By Patti Swayne
Ricky Day does it all. As a creative and a teacher, he uses creativity to show people the world and hopefully inspire others. Whether it’s photography, directing short films and videos, or guiding other people’s careers, it’s all a part of his artistry and mission to help other’s fully recognize their potential.
Where are you from?
Born in St. Louis, Missouri grew up in LA, but I’ve been in New York City for 17 years, now. I’m much more of a New Yorker now, although I’ve always felt like an alien—I don’t fit in anywhere.
What’s the greatest opportunity you’ve been afforded in your career?
Doesn’t directly relate to my photography, but when I was 17 years old, I was Michael Jackson’s stand in for the Thriller video. For nine days I talked to him daily. He talked about focus and vision and goals and dreams, and when I feel a little lost I go back to those conversations. He was very focused on what he wanted and who he could become.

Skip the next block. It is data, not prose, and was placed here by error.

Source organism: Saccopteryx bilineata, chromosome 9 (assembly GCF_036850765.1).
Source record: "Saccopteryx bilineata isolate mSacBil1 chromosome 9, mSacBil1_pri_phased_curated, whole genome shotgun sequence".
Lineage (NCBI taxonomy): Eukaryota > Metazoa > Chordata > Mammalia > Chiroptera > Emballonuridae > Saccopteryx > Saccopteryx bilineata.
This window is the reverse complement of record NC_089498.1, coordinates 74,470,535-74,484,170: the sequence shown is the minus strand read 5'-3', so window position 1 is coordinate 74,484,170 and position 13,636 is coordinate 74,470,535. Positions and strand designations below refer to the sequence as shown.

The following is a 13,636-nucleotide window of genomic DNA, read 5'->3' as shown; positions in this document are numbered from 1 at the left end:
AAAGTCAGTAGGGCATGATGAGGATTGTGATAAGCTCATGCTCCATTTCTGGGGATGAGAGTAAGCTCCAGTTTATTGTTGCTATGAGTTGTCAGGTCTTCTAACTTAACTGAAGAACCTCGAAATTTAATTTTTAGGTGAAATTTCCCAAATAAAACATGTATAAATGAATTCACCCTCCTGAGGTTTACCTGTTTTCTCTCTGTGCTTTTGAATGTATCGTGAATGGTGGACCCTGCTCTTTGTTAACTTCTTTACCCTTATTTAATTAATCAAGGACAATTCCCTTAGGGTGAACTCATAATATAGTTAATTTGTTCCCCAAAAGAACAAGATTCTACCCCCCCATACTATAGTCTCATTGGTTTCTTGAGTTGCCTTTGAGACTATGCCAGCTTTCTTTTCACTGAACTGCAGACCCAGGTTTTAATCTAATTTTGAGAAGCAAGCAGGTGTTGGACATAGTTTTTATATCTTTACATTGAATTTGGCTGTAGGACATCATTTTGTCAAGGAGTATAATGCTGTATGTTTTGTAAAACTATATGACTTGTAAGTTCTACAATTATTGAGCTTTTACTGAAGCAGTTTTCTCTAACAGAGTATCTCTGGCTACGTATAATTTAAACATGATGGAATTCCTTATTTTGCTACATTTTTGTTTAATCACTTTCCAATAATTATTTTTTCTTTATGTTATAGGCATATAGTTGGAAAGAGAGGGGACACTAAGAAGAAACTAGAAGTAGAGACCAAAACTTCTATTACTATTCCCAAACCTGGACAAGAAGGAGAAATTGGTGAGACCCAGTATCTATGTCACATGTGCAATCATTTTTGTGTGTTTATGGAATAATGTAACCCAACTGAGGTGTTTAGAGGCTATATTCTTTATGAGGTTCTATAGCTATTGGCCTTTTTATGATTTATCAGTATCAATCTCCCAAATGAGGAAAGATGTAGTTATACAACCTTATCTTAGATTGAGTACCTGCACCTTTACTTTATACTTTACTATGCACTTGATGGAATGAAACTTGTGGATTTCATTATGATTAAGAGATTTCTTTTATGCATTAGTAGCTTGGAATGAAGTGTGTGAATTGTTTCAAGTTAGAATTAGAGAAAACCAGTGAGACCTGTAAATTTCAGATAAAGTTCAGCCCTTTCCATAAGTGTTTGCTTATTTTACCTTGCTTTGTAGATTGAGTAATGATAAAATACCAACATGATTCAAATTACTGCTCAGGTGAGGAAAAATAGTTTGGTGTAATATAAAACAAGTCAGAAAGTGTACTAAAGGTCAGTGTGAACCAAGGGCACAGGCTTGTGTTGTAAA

How do you measure success?
I’ve come to this new understanding of success. Success is when you hear the voice inside you that leads and inspires you to do a particular thing—that is your calling. And when you’re walking in your calling whether you’re a pastor, artist, mother, etc—that calling is going to bring you joy. And if you’re walking in your calling and you’re joyful, that is success.
How has culture influenced your work, drive, or perspective?
My spirituality really guides how I move through the world; I learned to really be present in the moment. LA, believe it or not, is a very, spiritual place. There’s a communion with nature in California, and it’s deepened my appreciation for God’s creativity. NY is a man-made environment that propels me too—the tension and creativity of man and how those things collide. Black culture, however, is at the core of everything that I do. I’ve tried not to use it but I can’t help it. I’m more focused now than ever about being connected to my people and my culture. As we are now finding out, if you forget about history or take things for granted, everything you accomplished can be snatched away from you.
Whose work do you most admire?
Photographers: Gordon Parks is at the top of my list. After, Mark Baptiste, Hank Willis Thomas, Bruce Webber, and William Eggleston.
You’ve been in New York for over 20 years—what’s the greatest lesson this city has taught you?
Never get comfortable.
If you could give your younger self any advice, what would it be?
Pick one thing and DO IT.